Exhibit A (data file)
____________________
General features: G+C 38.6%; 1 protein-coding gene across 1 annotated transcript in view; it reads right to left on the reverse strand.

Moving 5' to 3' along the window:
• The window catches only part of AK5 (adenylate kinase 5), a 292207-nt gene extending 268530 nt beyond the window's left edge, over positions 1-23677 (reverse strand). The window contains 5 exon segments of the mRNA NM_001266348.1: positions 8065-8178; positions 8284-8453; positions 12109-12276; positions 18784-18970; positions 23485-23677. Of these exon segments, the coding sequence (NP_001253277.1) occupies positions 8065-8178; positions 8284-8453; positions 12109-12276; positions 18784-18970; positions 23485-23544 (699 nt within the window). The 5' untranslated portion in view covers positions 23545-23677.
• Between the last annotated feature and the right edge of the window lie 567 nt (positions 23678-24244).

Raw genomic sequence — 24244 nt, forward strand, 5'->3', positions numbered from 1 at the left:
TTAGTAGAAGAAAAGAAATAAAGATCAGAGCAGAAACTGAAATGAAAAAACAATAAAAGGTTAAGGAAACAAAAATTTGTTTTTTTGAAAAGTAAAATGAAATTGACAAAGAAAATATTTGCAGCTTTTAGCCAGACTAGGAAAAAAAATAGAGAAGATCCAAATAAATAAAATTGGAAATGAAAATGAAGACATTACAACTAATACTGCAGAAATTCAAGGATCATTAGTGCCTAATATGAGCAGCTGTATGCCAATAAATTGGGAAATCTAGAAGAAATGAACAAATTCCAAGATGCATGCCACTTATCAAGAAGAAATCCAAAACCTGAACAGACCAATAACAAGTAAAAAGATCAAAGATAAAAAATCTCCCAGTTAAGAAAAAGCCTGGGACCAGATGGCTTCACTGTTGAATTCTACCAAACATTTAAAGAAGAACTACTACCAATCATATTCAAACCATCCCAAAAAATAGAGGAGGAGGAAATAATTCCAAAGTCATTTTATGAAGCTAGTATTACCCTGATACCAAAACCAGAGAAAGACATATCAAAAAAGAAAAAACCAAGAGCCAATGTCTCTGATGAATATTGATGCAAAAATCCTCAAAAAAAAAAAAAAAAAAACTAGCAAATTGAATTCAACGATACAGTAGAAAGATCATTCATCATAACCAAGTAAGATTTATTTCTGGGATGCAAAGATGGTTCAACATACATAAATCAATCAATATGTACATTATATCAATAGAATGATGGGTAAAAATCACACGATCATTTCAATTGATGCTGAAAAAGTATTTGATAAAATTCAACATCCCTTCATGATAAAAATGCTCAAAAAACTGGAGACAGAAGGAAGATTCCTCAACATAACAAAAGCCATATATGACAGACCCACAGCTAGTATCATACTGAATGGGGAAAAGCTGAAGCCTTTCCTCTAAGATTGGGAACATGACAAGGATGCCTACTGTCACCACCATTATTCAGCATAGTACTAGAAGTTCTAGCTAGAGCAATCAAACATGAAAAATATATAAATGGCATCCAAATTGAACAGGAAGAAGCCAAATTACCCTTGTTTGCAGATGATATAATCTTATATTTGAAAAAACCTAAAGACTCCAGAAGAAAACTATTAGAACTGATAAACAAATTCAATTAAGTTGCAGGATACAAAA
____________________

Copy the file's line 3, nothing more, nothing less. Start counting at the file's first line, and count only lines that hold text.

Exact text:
• The window catches only part of AK5 (adenylate kinase 5), a 292207-nt gene extending 268530 nt beyond the window's left edge, over positions 1-23677 (reverse strand). The window contains 5 exon segments of the mRNA NM_001266348.1: positions 8065-8178; positions 8284-8453; positions 12109-12276; positions 18784-18970; positions 23485-23677. Of these exon segments, the coding sequence (NP_001253277.1) occupies positions 8065-8178; positions 8284-8453; positions 12109-12276; positions 18784-18970; positions 23485-23544 (699 nt within the window). The 5' untranslated portion in view covers positions 23545-23677.